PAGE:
Nuala McCann: It's a real shame that schools in the north aren't teaching languages
It saddens me to think that young people do not want to learn languages any more. Aren't languages about adventure? But then it saddens me that these same pupils don't have a single school year of living dangerously. It's a rigmarole of testing
DON’T they find it sexy any more? A BBC survey suggests a third of all schools in Northern Ireland have stopped offering French, German or Spanish to GCSE in the past five years.
I blame the internet. Why learn verbs when you can watch a cat murder Chopin on the piano?
In ye olden days, there were only three channels on the television and the screen faded to a little white dot by midnight.
The greatest excitement was when the nuns brought us to watch the nuns in The Sound of Music at the local cinema. Remember: “Reverend mother, I have sinned?” Huh, that nun had taken the petrol from the Nazis’ car. We had bigger sins in mind.
French was sexy back then. It was the language of lurve. It was that song Je t’aime by Jane Birkin and Serge Gainsbourg that was banned from the radio. We spent hours trying to translate it into English always stumbling over the “Between my kidneys” line. Ours was an innocent take.
But French... think sex kitten Brigitte Bardot, think strolling along the banks of the Seine or hanging out the top half of a window on a train chugging through the Loire Valley while puffing on a Gauloise and chatting up a garcon from Normandy. What’s not to love?
There are sources close to me who swear their French assistante at school was called Chantal Paree.
“Really,” I say.
“Really,” swears said source.
That was a Falls Road girl with a decent French accent and a clever money-making plan, I tell said source.
We never had a glamorous French assistant, but we had an inspirational teacher who gave me a lifelong love of the language. She also brought in records of French carols at Christmas and we sang along cheerily: “Regardez le bonhomme de neige!”
I still do my own version every Noel chez nous. It clears the room in seconds.
I took French, Irish, German, Latin and Italian at school. We spent our time trying to curse in each and every tongue. Zut alors, Gott in himmel, Romani ite domum etc. Still, it gets you about the globe – where, let’s face it, even if you’re very stuck, a Big Mac is a Big Mac in any tongue.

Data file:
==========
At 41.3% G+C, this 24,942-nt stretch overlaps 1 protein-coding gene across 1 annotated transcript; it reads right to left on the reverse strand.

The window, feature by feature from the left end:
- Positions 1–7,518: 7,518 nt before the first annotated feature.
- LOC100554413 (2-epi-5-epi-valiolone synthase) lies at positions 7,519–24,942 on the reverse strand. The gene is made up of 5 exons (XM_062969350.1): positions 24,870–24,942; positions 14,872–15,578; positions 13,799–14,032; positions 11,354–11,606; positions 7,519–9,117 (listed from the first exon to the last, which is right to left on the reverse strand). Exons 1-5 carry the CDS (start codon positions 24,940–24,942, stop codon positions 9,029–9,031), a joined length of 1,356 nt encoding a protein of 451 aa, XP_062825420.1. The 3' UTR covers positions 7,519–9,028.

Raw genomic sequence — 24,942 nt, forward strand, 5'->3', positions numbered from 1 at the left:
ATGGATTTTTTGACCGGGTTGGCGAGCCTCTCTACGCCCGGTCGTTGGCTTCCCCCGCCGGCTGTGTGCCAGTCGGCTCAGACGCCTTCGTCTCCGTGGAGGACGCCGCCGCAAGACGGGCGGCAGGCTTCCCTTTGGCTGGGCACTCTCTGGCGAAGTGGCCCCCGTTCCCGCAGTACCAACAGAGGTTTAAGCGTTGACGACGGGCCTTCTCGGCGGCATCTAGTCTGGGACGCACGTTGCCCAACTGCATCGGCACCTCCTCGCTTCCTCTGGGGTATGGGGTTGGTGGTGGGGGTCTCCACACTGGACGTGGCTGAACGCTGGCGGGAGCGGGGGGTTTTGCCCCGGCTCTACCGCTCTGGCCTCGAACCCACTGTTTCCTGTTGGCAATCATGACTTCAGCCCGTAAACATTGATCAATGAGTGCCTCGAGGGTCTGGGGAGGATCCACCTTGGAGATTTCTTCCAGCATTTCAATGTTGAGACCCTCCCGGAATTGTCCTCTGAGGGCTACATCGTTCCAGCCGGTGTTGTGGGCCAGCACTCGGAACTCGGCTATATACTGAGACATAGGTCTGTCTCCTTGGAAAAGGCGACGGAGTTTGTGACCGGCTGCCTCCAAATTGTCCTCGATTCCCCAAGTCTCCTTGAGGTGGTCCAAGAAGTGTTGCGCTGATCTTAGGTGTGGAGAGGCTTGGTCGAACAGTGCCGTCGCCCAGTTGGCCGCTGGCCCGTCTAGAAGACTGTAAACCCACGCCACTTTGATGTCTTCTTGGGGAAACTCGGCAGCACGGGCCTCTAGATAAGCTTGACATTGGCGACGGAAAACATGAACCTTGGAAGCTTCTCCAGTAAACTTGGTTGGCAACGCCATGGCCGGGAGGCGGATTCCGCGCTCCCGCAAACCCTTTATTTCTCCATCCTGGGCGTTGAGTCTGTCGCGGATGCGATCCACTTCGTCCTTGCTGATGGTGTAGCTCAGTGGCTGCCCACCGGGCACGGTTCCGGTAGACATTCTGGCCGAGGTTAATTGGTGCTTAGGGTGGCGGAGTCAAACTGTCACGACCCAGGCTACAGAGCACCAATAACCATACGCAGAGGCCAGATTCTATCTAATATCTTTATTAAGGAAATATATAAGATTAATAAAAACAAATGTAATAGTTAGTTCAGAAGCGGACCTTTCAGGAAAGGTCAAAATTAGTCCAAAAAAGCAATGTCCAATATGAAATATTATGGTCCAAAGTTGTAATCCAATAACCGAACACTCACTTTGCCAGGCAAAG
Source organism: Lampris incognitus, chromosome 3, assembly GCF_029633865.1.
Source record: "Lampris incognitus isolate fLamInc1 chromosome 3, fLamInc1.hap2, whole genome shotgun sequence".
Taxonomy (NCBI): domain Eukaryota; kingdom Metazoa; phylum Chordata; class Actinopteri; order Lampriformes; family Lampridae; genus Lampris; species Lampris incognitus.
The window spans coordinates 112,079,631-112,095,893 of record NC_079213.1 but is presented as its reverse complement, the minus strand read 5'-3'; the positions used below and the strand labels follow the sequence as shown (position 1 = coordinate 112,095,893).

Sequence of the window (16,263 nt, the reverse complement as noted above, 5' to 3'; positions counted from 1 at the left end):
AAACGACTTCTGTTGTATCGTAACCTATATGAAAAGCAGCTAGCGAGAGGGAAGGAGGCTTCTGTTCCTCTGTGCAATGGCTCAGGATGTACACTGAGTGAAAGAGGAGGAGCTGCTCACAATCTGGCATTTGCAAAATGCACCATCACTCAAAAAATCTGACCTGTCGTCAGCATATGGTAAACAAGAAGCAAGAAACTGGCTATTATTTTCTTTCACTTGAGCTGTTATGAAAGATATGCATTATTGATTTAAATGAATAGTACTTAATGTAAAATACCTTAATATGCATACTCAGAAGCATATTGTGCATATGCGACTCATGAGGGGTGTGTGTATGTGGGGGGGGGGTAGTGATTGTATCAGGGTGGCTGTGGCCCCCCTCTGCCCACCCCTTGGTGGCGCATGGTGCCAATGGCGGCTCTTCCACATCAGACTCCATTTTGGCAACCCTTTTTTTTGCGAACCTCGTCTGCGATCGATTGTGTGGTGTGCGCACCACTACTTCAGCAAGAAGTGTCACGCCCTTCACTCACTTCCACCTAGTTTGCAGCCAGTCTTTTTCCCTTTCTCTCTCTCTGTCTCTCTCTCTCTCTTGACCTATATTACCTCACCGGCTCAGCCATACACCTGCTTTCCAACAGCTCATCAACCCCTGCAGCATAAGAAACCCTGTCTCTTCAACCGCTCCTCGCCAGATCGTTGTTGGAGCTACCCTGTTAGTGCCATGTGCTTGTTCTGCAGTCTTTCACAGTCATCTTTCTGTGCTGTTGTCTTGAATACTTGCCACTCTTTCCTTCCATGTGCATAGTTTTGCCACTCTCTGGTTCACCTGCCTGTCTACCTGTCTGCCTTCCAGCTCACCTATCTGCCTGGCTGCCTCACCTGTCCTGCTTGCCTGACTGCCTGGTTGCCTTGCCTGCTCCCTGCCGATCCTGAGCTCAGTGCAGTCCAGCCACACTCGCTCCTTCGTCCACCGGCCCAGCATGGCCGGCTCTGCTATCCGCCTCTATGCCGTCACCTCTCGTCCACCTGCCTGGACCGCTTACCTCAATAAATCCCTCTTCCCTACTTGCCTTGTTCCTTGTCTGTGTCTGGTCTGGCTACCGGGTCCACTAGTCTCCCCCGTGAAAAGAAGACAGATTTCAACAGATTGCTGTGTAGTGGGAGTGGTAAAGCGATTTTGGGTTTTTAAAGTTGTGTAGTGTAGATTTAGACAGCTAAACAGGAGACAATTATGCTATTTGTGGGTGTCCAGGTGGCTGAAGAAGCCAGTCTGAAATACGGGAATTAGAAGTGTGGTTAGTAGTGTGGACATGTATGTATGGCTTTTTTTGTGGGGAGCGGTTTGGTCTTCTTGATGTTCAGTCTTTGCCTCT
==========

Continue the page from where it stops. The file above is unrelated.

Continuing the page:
Yet it saddens me to think that young people do not want to learn languages any more. Aren’t languages about adventure? But then it saddens me that these same pupils don’t have a single school year of living dangerously. It’s a rigmarole of testing.
Our year of living dangerously was Lower 6th year at school when A-levels were a good two years away and life was about going to dances, meeting boys and learning French of the kissing kind. We packed a lot into the dark corners of crowded discos.
University was about doing what you liked. I never had a grand plan. The careers teacher who lived in a tiny shoebox of an office tried to steer me. Back then, it was law or medicine. Me? English and French – because I wanted to do what I loved.
Then, there was the glorious grant and the fees paid. What’s not to like?
The French took me to Versailles where I au paired for the daughter of a French countess, and to a chateau near Annecy that was the ancestral home with a huge stuffed bear guarding the umbrella stand and its own chapel.
I came home versed in the French of small children – as in, aller vite faire pipi au petit coin.
Later, on a year in Paris, I learned grown-up French. And despite swearing that I couldn’t remember ein wort of my A-level German, when a taxi driver in Poland diddled us big time, I came out with a stream of angry Deutsch that surprised even me.
Later I taught French and my favourite days were when I brought in Edith Piaf and we all sang along. They particularly loved Milord – a song about a prostitute.
Miss, play the stripper song, they’d cry and, on my final day, we can-canned down the classroom.
It’s an irony that language learning has never been so easy.
There are folks about here who are addicted to Duolingo... we can’t go out, I’m on a run of 400, they shriek, I need to do my Italian.
And you can listen to the news in slow, slow, slow French, German, Italian.
Everything is at our fingertips. Language is music to the ears. So where has the love gone?